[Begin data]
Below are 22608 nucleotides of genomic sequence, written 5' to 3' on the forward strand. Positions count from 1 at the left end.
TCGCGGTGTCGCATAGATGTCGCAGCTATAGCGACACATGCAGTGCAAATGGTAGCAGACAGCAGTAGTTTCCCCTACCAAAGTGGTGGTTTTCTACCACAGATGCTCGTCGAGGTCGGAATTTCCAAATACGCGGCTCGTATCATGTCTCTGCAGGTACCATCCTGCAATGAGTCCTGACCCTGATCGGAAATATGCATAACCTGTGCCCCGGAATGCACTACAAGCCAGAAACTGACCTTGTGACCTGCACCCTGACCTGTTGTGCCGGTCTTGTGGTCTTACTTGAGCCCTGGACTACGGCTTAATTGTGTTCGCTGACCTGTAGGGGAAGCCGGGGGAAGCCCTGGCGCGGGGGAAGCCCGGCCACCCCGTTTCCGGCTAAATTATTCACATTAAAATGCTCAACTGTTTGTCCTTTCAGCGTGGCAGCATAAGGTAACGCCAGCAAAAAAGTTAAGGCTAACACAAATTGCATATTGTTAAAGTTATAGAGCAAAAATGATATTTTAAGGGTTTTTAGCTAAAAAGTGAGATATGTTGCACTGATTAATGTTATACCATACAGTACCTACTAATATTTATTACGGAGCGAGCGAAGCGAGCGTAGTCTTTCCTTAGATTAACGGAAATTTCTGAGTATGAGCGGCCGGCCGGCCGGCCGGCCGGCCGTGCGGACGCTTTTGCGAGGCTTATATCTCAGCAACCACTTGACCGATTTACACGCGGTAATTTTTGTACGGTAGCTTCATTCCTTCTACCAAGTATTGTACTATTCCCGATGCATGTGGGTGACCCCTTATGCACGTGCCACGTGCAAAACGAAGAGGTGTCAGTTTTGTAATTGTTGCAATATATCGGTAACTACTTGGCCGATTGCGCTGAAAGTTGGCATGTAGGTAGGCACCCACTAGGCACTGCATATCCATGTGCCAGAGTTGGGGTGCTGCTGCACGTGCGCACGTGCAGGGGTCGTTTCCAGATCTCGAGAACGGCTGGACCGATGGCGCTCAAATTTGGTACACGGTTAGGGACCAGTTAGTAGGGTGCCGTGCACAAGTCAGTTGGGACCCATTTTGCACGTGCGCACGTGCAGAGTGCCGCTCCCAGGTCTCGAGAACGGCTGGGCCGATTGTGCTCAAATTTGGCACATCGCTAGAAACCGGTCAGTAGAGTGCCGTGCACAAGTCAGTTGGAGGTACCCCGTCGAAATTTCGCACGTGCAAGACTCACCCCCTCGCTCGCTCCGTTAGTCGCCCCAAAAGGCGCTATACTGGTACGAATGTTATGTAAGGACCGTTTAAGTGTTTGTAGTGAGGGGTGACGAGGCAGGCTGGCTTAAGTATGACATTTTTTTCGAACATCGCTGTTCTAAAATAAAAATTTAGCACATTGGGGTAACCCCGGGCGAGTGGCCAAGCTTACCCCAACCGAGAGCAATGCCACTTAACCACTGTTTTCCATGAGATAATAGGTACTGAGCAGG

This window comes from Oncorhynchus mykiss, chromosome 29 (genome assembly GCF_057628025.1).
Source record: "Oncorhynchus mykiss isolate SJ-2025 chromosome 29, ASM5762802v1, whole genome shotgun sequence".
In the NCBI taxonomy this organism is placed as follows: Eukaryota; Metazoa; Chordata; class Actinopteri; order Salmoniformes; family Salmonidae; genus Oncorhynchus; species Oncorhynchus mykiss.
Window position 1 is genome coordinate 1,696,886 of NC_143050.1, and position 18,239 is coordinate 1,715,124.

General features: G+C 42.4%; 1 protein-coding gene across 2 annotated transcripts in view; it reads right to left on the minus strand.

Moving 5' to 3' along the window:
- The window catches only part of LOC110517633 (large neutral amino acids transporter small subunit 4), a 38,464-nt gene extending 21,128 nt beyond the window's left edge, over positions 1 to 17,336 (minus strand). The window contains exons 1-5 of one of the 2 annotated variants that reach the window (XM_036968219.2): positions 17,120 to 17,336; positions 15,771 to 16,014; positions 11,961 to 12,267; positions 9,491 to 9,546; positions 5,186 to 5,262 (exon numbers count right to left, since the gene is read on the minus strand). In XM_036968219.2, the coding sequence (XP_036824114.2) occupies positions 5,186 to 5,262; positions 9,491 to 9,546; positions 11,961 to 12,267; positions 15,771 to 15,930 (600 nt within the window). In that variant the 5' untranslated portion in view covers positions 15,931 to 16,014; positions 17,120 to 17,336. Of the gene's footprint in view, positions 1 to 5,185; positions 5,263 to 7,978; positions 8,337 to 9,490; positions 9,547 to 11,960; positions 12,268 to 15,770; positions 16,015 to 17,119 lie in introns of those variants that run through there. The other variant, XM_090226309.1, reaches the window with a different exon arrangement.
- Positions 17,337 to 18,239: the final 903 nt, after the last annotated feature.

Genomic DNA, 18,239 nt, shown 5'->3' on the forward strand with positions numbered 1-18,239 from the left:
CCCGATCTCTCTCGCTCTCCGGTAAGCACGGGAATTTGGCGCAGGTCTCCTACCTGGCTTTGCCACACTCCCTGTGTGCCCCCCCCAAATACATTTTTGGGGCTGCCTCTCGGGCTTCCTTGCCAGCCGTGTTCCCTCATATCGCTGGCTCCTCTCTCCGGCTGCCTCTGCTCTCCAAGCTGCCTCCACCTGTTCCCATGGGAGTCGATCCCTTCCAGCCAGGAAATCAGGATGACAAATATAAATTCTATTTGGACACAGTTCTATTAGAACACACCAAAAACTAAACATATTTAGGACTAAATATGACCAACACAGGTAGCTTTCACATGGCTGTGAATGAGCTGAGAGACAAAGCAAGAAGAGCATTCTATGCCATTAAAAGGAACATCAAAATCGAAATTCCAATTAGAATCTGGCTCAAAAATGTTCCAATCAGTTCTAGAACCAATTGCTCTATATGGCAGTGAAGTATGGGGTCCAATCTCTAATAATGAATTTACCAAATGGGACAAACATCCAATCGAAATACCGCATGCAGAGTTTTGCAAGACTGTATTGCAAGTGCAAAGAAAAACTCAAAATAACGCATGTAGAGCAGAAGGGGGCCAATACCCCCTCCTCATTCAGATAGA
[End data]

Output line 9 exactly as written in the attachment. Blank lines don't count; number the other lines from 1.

- The window catches only part of LOC110517633 (large neutral amino acids transporter small subunit 4), a 38,464-nt gene extending 21,128 nt beyond the window's left edge, over positions 1 to 17,336 (minus strand). The window contains exons 1-5 of one of the 2 annotated variants that reach the window (XM_036968219.2): positions 17,120 to 17,336; positions 15,771 to 16,014; positions 11,961 to 12,267; positions 9,491 to 9,546; positions 5,186 to 5,262 (exon numbers count right to left, since the gene is read on the minus strand). In XM_036968219.2, the coding sequence (XP_036824114.2) occupies positions 5,186 to 5,262; positions 9,491 to 9,546; positions 11,961 to 12,267; positions 15,771 to 15,930 (600 nt within the window). In that variant the 5' untranslated portion in view covers positions 15,931 to 16,014; positions 17,120 to 17,336. Of the gene's footprint in view, positions 1 to 5,185; positions 5,263 to 7,978; positions 8,337 to 9,490; positions 9,547 to 11,960; positions 12,268 to 15,770; positions 16,015 to 17,119 lie in introns of those variants that run through there. The other variant, XM_090226309.1, reaches the window with a different exon arrangement.